Mr Fox bought this for me one Christmas around a decade ago.  I love it, I've read it from cover to cover.  It is a beautiful book and I find it an inspiration.

And in case you are interested here is my Reading List One post.

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So there I was digging a hole...

mrs fox's den the hole
The Hole - This really doesn't do it justice, it's a lot deeper in real life, like a chasm it is!

I was very excited about the How Does Your Garden Grow post this week.  I had it all planned when the three apple trees I ordered were delivered on Monday.  I was going to write about my plans for an orchard in the garden.  About ordering and planting apple trees.  About spring amongst the apple blossom, summer afternoons in the dappled light of the trees, autumn fruits and apple pie, winter...  Well you get the idea, I was planning to wax lyrical.  

The problem was that when I went out on Tuesday to dig the holes for the apple trees, I discovered a line of 3 metal posts sunk into the ground approximately where I wanted two of them to go.  So, I started digging.  By the end of the morning I was still digging so I gave up for a bit and started on another site; clearing the weeds to an area of 120cm diameter, removing  perennial weed roots, breaking up the soil, mixing in some compost, digging a hole of approximately 60cm deep and hammering in a wooden support post for the apple tree.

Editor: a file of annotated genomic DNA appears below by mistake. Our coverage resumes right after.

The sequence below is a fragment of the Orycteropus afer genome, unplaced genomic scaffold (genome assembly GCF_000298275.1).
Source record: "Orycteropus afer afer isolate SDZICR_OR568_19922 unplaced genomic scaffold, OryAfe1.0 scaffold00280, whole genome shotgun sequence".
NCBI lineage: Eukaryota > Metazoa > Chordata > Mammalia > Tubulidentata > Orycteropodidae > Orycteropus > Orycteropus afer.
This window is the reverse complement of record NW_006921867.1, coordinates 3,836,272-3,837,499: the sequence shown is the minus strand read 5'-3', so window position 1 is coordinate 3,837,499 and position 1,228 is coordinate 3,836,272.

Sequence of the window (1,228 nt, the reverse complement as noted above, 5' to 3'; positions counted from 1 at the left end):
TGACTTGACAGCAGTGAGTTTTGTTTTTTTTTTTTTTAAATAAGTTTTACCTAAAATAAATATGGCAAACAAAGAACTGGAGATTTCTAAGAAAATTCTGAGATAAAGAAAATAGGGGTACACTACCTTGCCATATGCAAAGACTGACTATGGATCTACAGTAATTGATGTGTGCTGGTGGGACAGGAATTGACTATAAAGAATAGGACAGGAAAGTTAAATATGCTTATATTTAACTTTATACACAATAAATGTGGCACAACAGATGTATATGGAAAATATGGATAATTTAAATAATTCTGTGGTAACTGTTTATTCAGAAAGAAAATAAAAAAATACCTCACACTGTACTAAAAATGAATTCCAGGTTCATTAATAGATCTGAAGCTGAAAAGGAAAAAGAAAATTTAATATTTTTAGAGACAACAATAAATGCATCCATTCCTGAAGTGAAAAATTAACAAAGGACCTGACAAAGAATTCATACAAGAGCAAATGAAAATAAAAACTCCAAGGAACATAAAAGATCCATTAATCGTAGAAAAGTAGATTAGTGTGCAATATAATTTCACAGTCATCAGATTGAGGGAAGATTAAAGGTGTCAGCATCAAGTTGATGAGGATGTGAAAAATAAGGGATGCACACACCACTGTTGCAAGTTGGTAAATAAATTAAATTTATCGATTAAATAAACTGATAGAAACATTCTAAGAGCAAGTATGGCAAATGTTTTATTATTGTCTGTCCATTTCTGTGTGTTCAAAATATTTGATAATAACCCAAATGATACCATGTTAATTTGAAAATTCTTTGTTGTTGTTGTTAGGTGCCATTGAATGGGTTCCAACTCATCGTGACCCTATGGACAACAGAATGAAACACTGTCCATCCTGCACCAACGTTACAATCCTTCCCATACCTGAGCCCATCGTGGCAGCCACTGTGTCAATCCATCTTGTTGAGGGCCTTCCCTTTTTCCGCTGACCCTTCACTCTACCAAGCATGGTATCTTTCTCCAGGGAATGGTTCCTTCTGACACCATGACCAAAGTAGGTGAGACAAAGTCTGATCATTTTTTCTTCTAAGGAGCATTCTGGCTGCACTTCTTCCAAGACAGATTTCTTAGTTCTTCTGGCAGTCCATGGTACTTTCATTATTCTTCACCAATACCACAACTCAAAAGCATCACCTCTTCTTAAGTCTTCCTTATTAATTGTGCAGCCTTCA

Then I looked at the first hole.  And went back to digging.  And still couldn't get the metal pole out.  So, I measured it; the hole that is, it is now over 110cm deep and no sign of the bottom.  

mrs fox's den the garden
Mrs Fox's Orchard - at least it will be one day, I hope.